Kelle H. Moley, MD, has been elected to the Institute of Medicine of the National Academy of Sciences, one of the highest honors medical scientists in the United States can receive. Moley was honored for her professional achievement in the health sciences.
A new study suggests uric acid may play a role in causing metabolic syndrome, a cluster of risk factors that increases the risk of heart disease and type 2 diabetes. The work also demonstrates the importance of the intestine in removing uric acid from the body, opening the door to potential therapies for preventing or treating type 2 diabetes and metabolic syndrome.
Studying mice, researchers have found a way to prevent nonalcoholic fatty liver disease, the most common cause of chronic liver disease worldwide. Blocking a path that delivers dietary fructose to the liver prevented mice from developing the condition, according to investigators at the School of Medicine.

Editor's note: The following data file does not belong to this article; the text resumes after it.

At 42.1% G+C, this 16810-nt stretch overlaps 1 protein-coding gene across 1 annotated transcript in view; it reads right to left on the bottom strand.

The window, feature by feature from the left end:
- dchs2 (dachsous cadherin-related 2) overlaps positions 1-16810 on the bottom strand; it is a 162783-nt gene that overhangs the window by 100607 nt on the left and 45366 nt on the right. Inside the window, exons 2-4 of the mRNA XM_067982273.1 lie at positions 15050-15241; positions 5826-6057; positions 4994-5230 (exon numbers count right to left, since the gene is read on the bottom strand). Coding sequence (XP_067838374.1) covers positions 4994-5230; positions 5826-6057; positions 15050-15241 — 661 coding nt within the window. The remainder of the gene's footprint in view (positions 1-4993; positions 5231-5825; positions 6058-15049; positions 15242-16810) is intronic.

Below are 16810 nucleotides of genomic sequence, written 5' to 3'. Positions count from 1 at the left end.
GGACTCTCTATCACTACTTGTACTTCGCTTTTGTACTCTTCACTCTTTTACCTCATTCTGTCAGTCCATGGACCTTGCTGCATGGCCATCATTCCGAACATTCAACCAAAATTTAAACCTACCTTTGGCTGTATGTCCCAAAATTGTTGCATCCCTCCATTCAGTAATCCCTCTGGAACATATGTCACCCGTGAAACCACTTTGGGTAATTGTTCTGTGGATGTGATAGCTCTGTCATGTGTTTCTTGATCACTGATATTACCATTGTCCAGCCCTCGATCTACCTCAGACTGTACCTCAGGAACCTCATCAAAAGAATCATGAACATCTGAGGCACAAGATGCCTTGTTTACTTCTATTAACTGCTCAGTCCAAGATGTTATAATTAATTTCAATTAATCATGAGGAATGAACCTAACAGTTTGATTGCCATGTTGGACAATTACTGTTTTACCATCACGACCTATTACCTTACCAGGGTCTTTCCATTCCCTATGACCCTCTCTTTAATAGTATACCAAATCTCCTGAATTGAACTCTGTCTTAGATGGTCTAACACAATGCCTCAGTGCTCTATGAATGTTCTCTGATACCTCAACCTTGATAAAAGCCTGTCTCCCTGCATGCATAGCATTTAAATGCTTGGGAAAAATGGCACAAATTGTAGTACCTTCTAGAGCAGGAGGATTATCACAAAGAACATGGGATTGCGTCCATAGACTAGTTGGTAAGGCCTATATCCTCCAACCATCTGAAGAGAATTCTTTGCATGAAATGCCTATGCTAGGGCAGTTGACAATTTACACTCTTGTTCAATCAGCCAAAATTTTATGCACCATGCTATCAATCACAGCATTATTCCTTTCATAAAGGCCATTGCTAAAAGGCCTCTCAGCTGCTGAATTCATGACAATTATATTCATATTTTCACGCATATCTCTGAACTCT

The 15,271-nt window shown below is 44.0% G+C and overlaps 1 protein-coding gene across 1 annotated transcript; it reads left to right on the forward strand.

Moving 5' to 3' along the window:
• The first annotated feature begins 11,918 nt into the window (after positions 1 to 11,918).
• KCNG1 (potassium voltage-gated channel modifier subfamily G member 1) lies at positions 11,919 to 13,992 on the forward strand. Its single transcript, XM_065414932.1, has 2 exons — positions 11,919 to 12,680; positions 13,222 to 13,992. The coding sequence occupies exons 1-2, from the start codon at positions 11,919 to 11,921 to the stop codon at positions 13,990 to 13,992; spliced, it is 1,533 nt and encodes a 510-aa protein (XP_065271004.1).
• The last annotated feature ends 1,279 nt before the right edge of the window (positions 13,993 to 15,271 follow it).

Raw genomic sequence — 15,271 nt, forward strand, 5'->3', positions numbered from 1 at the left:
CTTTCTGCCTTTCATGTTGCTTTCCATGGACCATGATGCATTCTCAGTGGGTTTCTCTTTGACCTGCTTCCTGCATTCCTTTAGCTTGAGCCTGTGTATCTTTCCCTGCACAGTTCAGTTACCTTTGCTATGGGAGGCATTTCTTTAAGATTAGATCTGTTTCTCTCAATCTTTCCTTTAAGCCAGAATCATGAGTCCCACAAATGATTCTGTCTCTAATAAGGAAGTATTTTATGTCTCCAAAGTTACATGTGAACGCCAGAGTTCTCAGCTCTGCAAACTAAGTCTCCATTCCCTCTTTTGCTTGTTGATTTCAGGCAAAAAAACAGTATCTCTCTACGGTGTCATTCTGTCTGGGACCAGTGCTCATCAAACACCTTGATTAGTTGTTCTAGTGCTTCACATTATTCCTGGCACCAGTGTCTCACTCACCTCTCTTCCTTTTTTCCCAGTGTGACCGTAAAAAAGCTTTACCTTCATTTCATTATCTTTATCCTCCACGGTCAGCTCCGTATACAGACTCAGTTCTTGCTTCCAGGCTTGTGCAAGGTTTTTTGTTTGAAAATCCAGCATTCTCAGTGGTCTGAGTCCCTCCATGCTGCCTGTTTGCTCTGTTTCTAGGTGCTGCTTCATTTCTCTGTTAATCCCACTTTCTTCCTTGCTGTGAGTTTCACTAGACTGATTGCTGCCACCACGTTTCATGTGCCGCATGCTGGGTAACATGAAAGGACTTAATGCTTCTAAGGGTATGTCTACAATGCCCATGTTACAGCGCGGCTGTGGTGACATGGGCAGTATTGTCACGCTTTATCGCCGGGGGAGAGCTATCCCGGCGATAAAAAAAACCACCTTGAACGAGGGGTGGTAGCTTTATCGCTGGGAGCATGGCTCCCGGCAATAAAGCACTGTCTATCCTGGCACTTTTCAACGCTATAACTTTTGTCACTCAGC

Participants in the Faculty Reach Out Program (FROP), held earlier this month at the School of Medicine, attended a two-day workshop that included meetings with faculty to discuss clinical and research interests, tours of research facilities and networking opportunities with other FROP participants. FROP was initiated to create a pathway to recruit women and underrepresented minorities for faculty appointments.
A research career development program in obstetrics and gynecology is moving to the School of Medicine from University of California-San Francisco. The Reproductive Scientist Development Program will support the salaries and training of 15 MD or MD/PhD fellows who want to become physician scientists in obstetrics and gynecology. Pictured is Kelle Moley, MD, recipient of the grant that funds the program.
Kelle Moley, MD, the James P. Crane Professor of Obstetrics and Gynecology at Washington University School of Medicine in St. Louis, has been elected president of the Society of Gynecologic Investigation (SGI).